• Conflict is a negative reaction with two or more independent people, rooted in some actual or perceived disagreement.
  • Conflict Management is the way that we engage in conflict and address disagreements with our relational partners.
  • Most generally, it’s safe to assume that conflict is bound to happen with most political and religious debates.  Sure, there are the rare situations where a disagreement may arise over which 90′s artist would have been the better spokesperson for Greenpeace: R.E.M. or Midnight Oil, but those conflicts are normally well intended and resolved quickly.
  • Productive conflict fosters healthy debate.  The end goal of arguing with a creationist is to get them to see your side.  Name calling and making things up aside, if your opponent can’t see the logic of your discussion in a rational manner, then what’s the point?  You should both come to an understanding at some point without blunt force trauma to the head caused by a thrown bible or a Richard Dawkins book on natural selection.
  • Productive conflict leads to better decision making.  Well, unless the decision is to continue worshipping man-made myths, then clearly the debate wasn’t successful on the atheist’s part.
  • Watch for conflict triggers:
  • At some point, odd as it may seem, someone is going to disagree with something you’re saying.  No need for alarm!  This doesn’t mean you’ve lost the cause, it only means your cause needs to be reassessed.  You must have missed vital points along the way.  Retrace your steps and hammer every topic home again.
  • As discussed earlier, beware of making inaccurate perceptions by assuming the person you’re debating with is a devout Glenn Beck follower.  Sure, they may invest in gold from time to time, but that is no reason to stereotype them as a mindless teabagger.
  • What is the goal of your discussion?  If the goals are incompatible from the get-go, is there any reason to storm through the meadow hosing down Bambi with an automatic assault rifle?  No.  Your goals should be mutually accessible even if you must agree to disagree and celebrate with venison for dinner.
  • Keep it fair, keep it accurate, stay on target, and don’t be a jerk.  That’s what your religious friend needs to remember.
  • If conflict does arise, keep in mind the following strategies to wriggle away from or nose dive through:
  • Escapist: Avoid the conflict in the first place by looking for obvious signs of the difficulty you’re about to face (bumper stickers, hair kept a certain way, pleated pants, a Jesus fish on the trunk).  Get out well before trouble sparks.
  • Challenging: Jump in, full force, regardless of stickers and hair.  You’ve got a point to make and it’s going to take more than a few memorized scriptures to throw you off track.  You’ve been warned, Christian.
  • Cooperative:  If all else fails, agree on some middle ground.  Work together to understand each other’s stance.  Even if it’s completely against the grain of reason, chances are they’re just envious of your awesomeness.
  • Win-win, lose-lose, or win-lose – with science it doesn’t matter.  You’ll always be a winner because science is objective and can change anytime there’s ‘new evidence’ presented.  Keep that in mind and continue feeling proud.  Your self-esteem should be glowing like Chernobyl by now.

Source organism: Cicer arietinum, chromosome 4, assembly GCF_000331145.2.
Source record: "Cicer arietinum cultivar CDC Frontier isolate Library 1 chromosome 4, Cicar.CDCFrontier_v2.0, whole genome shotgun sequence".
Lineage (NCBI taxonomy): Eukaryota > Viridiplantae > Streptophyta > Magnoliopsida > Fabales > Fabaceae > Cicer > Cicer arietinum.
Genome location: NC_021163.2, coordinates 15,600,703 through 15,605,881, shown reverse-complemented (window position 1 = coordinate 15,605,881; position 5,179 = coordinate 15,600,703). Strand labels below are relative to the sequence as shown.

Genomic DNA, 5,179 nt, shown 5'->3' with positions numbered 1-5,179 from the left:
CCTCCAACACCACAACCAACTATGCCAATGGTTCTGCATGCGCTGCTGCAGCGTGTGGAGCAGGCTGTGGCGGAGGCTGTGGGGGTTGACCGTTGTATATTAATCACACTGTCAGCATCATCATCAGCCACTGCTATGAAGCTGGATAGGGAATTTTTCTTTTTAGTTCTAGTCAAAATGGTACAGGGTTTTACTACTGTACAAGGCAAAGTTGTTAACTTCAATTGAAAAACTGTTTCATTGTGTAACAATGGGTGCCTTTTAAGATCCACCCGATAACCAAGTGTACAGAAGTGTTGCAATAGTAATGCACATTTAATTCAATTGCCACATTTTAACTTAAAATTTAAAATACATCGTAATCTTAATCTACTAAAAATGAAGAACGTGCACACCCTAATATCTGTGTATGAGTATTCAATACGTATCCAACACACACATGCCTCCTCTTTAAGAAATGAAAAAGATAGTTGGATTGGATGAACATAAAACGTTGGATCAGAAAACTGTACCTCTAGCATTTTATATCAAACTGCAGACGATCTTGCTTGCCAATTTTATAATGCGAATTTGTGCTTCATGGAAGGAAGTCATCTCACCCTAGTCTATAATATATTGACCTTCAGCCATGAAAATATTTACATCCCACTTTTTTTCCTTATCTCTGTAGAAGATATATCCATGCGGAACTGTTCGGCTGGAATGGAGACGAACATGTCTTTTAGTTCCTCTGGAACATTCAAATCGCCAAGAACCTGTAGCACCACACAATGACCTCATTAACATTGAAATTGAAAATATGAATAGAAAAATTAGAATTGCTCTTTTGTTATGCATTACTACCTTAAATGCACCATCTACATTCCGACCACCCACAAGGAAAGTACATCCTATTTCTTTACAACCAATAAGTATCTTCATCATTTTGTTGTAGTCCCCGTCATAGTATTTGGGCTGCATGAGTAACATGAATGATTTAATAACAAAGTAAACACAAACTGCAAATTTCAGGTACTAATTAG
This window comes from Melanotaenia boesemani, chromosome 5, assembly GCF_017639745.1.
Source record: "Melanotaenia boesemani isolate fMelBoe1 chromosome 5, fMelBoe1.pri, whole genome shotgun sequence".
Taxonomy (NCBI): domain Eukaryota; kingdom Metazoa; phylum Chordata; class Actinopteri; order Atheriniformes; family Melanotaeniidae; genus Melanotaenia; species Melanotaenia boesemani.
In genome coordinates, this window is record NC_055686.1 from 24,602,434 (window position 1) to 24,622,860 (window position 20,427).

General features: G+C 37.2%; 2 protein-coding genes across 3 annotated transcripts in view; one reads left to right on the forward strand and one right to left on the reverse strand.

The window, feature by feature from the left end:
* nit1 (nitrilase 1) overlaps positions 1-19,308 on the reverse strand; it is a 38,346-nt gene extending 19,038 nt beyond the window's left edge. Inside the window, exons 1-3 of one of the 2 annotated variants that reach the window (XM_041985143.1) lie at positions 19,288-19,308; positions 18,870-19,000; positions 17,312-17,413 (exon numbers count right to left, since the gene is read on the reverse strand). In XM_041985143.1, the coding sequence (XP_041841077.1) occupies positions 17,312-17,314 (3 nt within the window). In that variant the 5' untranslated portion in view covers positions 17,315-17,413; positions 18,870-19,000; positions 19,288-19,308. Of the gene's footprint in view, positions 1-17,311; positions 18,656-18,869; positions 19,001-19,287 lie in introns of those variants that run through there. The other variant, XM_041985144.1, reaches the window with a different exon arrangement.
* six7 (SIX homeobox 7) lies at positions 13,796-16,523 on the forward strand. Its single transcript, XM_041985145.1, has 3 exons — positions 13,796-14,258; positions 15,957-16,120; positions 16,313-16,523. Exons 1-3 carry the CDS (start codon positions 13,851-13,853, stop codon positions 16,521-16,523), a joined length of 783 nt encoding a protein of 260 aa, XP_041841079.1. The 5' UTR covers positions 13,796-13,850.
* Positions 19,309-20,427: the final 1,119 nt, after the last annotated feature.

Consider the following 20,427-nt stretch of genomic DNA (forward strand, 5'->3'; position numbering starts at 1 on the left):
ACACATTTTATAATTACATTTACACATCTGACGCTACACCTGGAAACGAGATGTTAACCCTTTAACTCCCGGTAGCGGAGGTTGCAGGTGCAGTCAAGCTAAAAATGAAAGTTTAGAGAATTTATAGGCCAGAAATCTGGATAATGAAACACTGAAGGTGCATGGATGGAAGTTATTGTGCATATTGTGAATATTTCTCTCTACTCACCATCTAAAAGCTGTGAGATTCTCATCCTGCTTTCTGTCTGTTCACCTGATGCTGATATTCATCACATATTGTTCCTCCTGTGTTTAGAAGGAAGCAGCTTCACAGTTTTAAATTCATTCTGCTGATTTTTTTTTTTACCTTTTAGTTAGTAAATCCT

Groups

  • What is there to say?  A group of God loving/fearing nuts is the cornerstone of what makes religion, religion.  The trouble with confronting a complex group all following the same handbook is strength in numbers.  And numbers involving idiocy with an indefinite amount of zeros behind it is unfortunately a daunting task to face and overcome.
  • ‘Groupthink’ results from overly strong feelings of loyalty and unity within a group.
  • The more people you have following along with one set of ideas, the less likely they are to speak up and spawn new ideas.  Everyone goes with the flow and keeps the wave-making to a dull ripple.
  • Members who do express disagreement with the majority are pressured to conform to the majority view.
  • Tough questions are ignored, discouraged, or advised that not enough praying has ensued.
  • Members will inevitably spend more effort justifying their decisions than testing them.
  • This is why churches thrive to this day and the same ideals have been regurgitated for a few millennia.
  • As an atheist, getting your point across to a group versus an individual is like trying to hang out with one gang member versus the entire violent gang.  Sure, your gang friend is fun and can play a great round of Wii Bowling  in a 1 on 1 scenario, but as soon as his gang buddies join in, you better either be packing some heat, or escape quickly out the backdoor!
 

Leadership

  • Many different varieties of leadership exists.  Determining whether or not you’ve ‘got the stuff’ to lead people is another question entirely.
  • Atheists don’t necessarily have leaders, but they do have spokespeople who represent the local groups.  Herding atheists together is akin to herding cats.  Yes, they’ll all meow loudly and maybe eventually meander to where you’re trying to get them to go, but some will hide under the car, others in the attic.  Some will hiss and whine, or maybe they’ll just lick themselves and fall asleep.
  • A participative leader will understand what the people (ie: cats) need.  He/she welcomes their meow as a valid opinion.  This style works best when group members are competent and motivated and get enough catnip.
  • A supportive leader attends to group members’ emotional needs.  This style is helpful when members feel frustrated with a task or get discouraged with the group’s progress.  And who wouldn’t be occasionally frustrated when the religious right continually attempts to crush the progress by accusing your group of being soulless alleycats oppressing their freedom of religion?
  • An achievement-oriented leader sets challenging goals and communicates high expectations and standards to members.  If it’s the big day to rally against the pro-lifers who are currently picketing the local Planned Parenthood, then this type of leader will encourage out-of-the-box thinking and keep you focused on tangible outcomes.  In this case, the outcome would be to make those guys look way outnumbered and foolish.
  • Not all leaders demonstrate these qualities.  Surprisingly, some of them resort to poor ethical tactics such as bullying, or behaviors such as harsh criticism.  If the leader of your particular group suddenly begins to stick out his tongue, flip off, or become overly sarcastic towards the ‘other’ group you’re protesting, quickly jab a tazer into his (or her) neck and vote for a replacement.
  • All paws up if you’re in agreement.
 
Sources:
Real Communication.
Various Wiki sites for the stats.
Google Images